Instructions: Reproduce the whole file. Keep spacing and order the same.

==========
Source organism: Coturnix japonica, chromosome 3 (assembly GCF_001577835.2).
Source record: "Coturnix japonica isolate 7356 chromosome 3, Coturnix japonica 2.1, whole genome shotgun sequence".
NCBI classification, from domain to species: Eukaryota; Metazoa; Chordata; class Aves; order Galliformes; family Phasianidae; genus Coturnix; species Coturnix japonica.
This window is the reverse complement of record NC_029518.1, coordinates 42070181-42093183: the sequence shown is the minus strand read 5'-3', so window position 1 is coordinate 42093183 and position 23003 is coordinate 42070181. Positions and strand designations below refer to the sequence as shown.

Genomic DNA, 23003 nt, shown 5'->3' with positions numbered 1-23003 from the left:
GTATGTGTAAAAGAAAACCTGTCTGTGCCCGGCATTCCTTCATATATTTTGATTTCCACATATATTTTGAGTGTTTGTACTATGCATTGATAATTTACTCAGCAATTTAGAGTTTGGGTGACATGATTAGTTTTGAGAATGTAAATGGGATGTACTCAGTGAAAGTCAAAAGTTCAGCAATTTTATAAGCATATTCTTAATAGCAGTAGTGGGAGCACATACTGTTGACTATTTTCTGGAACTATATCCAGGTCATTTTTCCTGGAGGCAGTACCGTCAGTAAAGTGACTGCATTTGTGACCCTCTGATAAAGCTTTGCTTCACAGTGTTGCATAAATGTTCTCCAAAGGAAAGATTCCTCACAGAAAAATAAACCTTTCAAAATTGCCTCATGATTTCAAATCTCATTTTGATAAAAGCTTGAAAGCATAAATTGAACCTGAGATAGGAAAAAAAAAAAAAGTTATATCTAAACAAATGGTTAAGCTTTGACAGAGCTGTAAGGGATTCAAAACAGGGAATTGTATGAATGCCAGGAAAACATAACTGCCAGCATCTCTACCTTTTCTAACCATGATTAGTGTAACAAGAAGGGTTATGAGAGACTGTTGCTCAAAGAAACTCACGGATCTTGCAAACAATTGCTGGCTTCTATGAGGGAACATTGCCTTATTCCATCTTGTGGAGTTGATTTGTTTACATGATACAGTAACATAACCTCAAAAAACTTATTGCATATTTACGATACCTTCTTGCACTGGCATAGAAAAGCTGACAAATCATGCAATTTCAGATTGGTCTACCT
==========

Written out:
Source organism: Coturnix japonica, chromosome 3 (assembly GCF_001577835.2).
Source record: "Coturnix japonica isolate 7356 chromosome 3, Coturnix japonica 2.1, whole genome shotgun sequence".
NCBI classification, from domain to species: Eukaryota; Metazoa; Chordata; class Aves; order Galliformes; family Phasianidae; genus Coturnix; species Coturnix japonica.
This window is the reverse complement of record NC_029518.1, coordinates 42070181-42093183: the sequence shown is the minus strand read 5'-3', so window position 1 is coordinate 42093183 and position 23003 is coordinate 42070181. Positions and strand designations below refer to the sequence as shown.

Genomic DNA, 23003 nt, shown 5'->3' with positions numbered 1-23003 from the left:
GTATGTGTAAAAGAAAACCTGTCTGTGCCCGGCATTCCTTCATATATTTTGATTTCCACATATATTTTGAGTGTTTGTACTATGCATTGATAATTTACTCAGCAATTTAGAGTTTGGGTGACATGATTAGTTTTGAGAATGTAAATGGGATGTACTCAGTGAAAGTCAAAAGTTCAGCAATTTTATAAGCATATTCTTAATAGCAGTAGTGGGAGCACATACTGTTGACTATTTTCTGGAACTATATCCAGGTCATTTTTCCTGGAGGCAGTACCGTCAGTAAAGTGACTGCATTTGTGACCCTCTGATAAAGCTTTGCTTCACAGTGTTGCATAAATGTTCTCCAAAGGAAAGATTCCTCACAGAAAAATAAACCTTTCAAAATTGCCTCATGATTTCAAATCTCATTTTGATAAAAGCTTGAAAGCATAAATTGAACCTGAGATAGGAAAAAAAAAAAAAGTTATATCTAAACAAATGGTTAAGCTTTGACAGAGCTGTAAGGGATTCAAAACAGGGAATTGTATGAATGCCAGGAAAACATAACTGCCAGCATCTCTACCTTTTCTAACCATGATTAGTGTAACAAGAAGGGTTATGAGAGACTGTTGCTCAAAGAAACTCACGGATCTTGCAAACAATTGCTGGCTTCTATGAGGGAACATTGCCTTATTCCATCTTGTGGAGTTGATTTGTTTACATGATACAGTAACATAACCTCAAAAAACTTATTGCATATTTACGATACCTTCTTGCACTGGCATAGAAAAGCTGACAAATCATGCAATTTCAGATTGGTCTACCT